Ted Kalvitis - Far Muse

“At Indian Lake you’ll be able to make the way the Indians do.”

From the popular AM radio song “Indian Lake” by the Cowsills, written by Tony Romeo, MGM Records, 1968.


I test the limits of political correctness here in order to tell the story of putting together the latest Antique Power Tech article. It’s about lapping valves. 

So what is the Native American connection? That has to do with how the valve-lapping tool — basically a stick with a suction cup on the end — is used to vigorously rotate the valve in its seat or, as the article says; “make like an Indian starting a campfire in a Lone Ranger episode.” 

Actually, in this late 1940s- early ‘5Os television series Indian characters are seen using a sort of tiny bow with its string wrapped around the stick to be rotated in order to give it a faster spin. Rotating it between the palms of the hands must be more of a low-budget thing. In the Indian campfire scenes rotating the stick causes friction and, consequently, heat and eventual flame at the dry grass and tinder-covered slab of wood that the stick is in contact with.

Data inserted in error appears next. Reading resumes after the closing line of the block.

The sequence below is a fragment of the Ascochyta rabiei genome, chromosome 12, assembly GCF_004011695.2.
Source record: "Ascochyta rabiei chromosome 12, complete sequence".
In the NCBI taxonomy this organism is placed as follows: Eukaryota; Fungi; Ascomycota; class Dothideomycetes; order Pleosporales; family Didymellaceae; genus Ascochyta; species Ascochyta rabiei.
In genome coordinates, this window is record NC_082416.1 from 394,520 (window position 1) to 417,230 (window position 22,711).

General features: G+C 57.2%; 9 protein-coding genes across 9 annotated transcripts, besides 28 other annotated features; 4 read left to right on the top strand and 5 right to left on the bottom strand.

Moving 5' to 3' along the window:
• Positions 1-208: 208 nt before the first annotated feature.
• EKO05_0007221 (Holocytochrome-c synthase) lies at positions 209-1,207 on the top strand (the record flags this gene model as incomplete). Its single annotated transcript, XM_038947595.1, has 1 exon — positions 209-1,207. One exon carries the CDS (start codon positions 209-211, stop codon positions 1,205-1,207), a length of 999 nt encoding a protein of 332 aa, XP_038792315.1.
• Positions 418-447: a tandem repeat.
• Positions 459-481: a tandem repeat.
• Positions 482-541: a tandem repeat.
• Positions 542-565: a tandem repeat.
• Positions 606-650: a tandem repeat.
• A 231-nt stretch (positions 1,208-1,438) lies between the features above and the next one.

You can use the bow method to lap valves if you want to, but you likely get the connection. The photo shoots involved in these articles are usually a romp in the park. The Old Hippie and I bring a copy of the photo captions and meet up with photographer, Ellie Kenny, and usually a friend or 2 who she brings along. 

So far, we’ve set up locally at Shanholtz Orchard, Terry Mayhew’s riverside farm and campground, (Terry, I lost your contact info — if Vintage Truck forgot to send you a copy, give me a call), the Brian and Jennifer Kidwell residence, Ellie’s place, Northern Eagle Distributors, our own residence, North River Mills, Randy’s Garage and, quite frequently, Adams Equipment.

Virginia venues include; Norman Sites’ farm, Opequon (Frog Eye); Ryland “Pete” Carper’s residence, Sunnyside (Winchester); Avonlea Farm, White Post; Longwood Farm, Millwood; Beavers Farm, Middleburg; and Winchester Equipment.